History lessons

TODD SAELHOF -- Calgary Sun

, Last Updated: 1:25 PM ET

 For the most part, the Vancouver Canucks are not consulting the big book of cliches while talking about their current predicament.

 Despite being down 3-2 in their series with the Calgary Flames and facing elimination in tonight's Game 6 at the Saddledome (8 p.m., CBC), Canuck players didn't drag out the ever-popular "do-or-die" and "down to our last life" quotes yesterday.

  Instead, they brought out the history book, which shows several examples of the Canucks' playoff resiliency.

 "In last year's first round, we had three elimination games," said Canucks goaltender Alex Auld of a series in which his teammates rallied from a 3-1 deficit to win in seven games over the St. Louis Blues.

 "I got to see the way we responded when our backs were against the wall. It's basically the same group in here and I'm sure that same mindset will be in play."

 At least, that's their hope.

 A loss, of course, and their season is finished -- much more prematurely than nearly everyone expected.

 A win and they force a Game 7 Monday night in Vancouver (8:30 p.m.).

 "I'm hoping (last year's St. Louis series) is going to be a great help for us now that we're facing adversity here when we're being down and being desperate," said Canucks captain Markus Naslund.

 "I'm hoping we should be able to overcome this one, too.

 "It's important to still be upbeat and feel good, even though we're down a game here."

 Down a game and mired in plenty of adversity.

 If the absence of Todd Bertuzzi wasn't enough to contend with, the Canucks bring to Game 6 the baggage of goaltending and goal scoring, or lack thereof.

 Secondary production is almost non-existent, with Brent Sopel, Trevor Linden and Geoff Sanderson held pointless and Martin Rucinsky and the Sedin twins playing inconsistently, although the Canucks insist they generated more scoring chances in Game 5's 2-1 loss Thursday night than in the first four games of the series.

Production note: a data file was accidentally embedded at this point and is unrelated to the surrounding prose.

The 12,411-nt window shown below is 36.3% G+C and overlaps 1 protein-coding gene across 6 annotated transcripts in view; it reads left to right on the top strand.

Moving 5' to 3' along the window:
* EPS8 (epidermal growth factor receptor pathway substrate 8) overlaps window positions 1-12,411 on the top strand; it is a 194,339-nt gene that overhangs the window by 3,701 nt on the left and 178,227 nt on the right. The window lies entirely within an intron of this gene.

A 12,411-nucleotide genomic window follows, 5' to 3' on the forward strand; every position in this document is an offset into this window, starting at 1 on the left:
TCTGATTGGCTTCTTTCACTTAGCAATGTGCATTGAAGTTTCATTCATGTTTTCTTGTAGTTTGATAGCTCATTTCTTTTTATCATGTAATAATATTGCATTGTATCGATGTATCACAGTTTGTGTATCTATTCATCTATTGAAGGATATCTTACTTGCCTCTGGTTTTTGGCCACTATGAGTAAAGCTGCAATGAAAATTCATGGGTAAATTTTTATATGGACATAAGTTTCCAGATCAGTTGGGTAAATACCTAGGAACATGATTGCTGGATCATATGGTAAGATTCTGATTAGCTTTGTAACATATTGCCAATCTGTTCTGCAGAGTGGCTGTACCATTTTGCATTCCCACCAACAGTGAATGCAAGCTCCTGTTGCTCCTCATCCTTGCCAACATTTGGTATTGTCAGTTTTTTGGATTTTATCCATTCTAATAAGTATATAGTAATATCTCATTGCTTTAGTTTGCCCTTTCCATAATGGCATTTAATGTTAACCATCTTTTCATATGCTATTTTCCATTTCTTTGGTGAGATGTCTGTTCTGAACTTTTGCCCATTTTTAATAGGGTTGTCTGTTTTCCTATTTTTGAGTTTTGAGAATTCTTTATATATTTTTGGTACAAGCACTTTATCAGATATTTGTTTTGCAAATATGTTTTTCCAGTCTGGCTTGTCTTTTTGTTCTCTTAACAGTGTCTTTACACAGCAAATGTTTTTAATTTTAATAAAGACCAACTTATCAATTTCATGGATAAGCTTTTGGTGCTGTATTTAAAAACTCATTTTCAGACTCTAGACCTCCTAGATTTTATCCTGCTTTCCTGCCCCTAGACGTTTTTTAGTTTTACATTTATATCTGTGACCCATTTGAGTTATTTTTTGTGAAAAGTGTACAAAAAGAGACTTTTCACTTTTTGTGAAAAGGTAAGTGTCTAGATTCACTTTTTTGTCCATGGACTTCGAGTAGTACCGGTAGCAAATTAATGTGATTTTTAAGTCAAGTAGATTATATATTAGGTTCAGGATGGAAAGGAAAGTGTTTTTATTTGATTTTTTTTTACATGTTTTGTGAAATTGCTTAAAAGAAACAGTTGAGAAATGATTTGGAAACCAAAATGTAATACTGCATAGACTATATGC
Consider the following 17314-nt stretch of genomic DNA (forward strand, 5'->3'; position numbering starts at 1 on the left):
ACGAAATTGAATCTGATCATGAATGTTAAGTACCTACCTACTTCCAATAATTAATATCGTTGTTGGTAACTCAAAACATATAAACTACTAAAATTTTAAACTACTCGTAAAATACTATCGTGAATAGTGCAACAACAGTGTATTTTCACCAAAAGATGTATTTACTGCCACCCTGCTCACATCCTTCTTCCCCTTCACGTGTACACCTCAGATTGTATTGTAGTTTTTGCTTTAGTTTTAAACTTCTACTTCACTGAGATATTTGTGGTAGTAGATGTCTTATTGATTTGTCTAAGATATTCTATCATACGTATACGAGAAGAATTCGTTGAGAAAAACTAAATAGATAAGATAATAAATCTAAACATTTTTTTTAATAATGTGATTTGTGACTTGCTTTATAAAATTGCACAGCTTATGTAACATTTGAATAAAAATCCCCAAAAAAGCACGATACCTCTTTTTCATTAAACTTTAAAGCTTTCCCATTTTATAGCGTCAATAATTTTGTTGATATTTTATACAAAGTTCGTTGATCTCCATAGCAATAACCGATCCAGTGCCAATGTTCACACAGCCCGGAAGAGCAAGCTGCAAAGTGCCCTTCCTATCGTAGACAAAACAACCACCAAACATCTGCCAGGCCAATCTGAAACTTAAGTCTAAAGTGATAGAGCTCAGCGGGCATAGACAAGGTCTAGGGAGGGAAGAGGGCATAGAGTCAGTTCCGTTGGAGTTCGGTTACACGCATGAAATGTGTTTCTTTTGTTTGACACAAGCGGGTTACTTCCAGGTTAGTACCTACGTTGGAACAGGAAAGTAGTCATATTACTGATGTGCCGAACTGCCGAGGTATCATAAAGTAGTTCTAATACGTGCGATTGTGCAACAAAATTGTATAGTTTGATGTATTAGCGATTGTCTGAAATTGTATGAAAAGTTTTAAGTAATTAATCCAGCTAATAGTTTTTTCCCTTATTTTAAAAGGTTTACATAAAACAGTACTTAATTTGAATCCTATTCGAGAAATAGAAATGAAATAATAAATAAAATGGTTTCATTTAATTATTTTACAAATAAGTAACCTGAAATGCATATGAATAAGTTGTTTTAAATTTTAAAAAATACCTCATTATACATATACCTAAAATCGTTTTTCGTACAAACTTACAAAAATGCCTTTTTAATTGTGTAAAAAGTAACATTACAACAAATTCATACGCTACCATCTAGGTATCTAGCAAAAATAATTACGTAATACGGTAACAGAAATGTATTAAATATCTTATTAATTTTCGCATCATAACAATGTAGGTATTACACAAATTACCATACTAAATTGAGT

"The key is going to be us taking a page out of (the Flames') book and getting people in front of the net and trying to get rebounds and screens," said Naslund, who has two powerplay goals during the playoffs.

 "I think it's important to get the ugly goals."

 And third-stringer turned starter Auld will have to find a way to prevent Calgary's ugly goals.

 He became the go-to goalie after Dan Cloutier sprained his ankle in Game 3 and head coach Marc Crawford made the controversial decision to sit Game 4 starter Johan Hedberg.

 It was obvious after Game 5 several Vancouver players were unhappy with the decision, although Crawford continued to stand by his move yesterday.

 "Decisions aren't easy and this is professional sports," Crawford snapped when questioned about his players' reaction to the goaltending move.

 "This isn't minor hockey.

 "Our players are expected to have professional attitudes."

 Auld, who spent the season with the AHL Manitoba Moose, made 18 saves in his first NHL playoff start.

 "I just want to go out, play my game and keep it simple," he said.

 The Canucks have used three goaltenders in the series and managed just two wins.

 The players, at least on the record, deny the game of musical goaltenders is a distraction.

 "It doesn't really matter as a player," said defenceman Mattias Ohlund. "We have confidence in whoever they put in.

 "We just go out and do our best."

 Added Naslund: "It's definitely been a different season.

 "Hopefully, it will make us stronger and I'm hoping we should be able to dig down deep and find a reason to win."

 Hey, that sounds like a cliche.

 Any more, guys?

 "We put ourselves in this position," said Canucks defenceman Ed Jovanovski.

 "Our backs are up against the wall. It's a must-win and we'll respond."

 Yeah, that's more like it.


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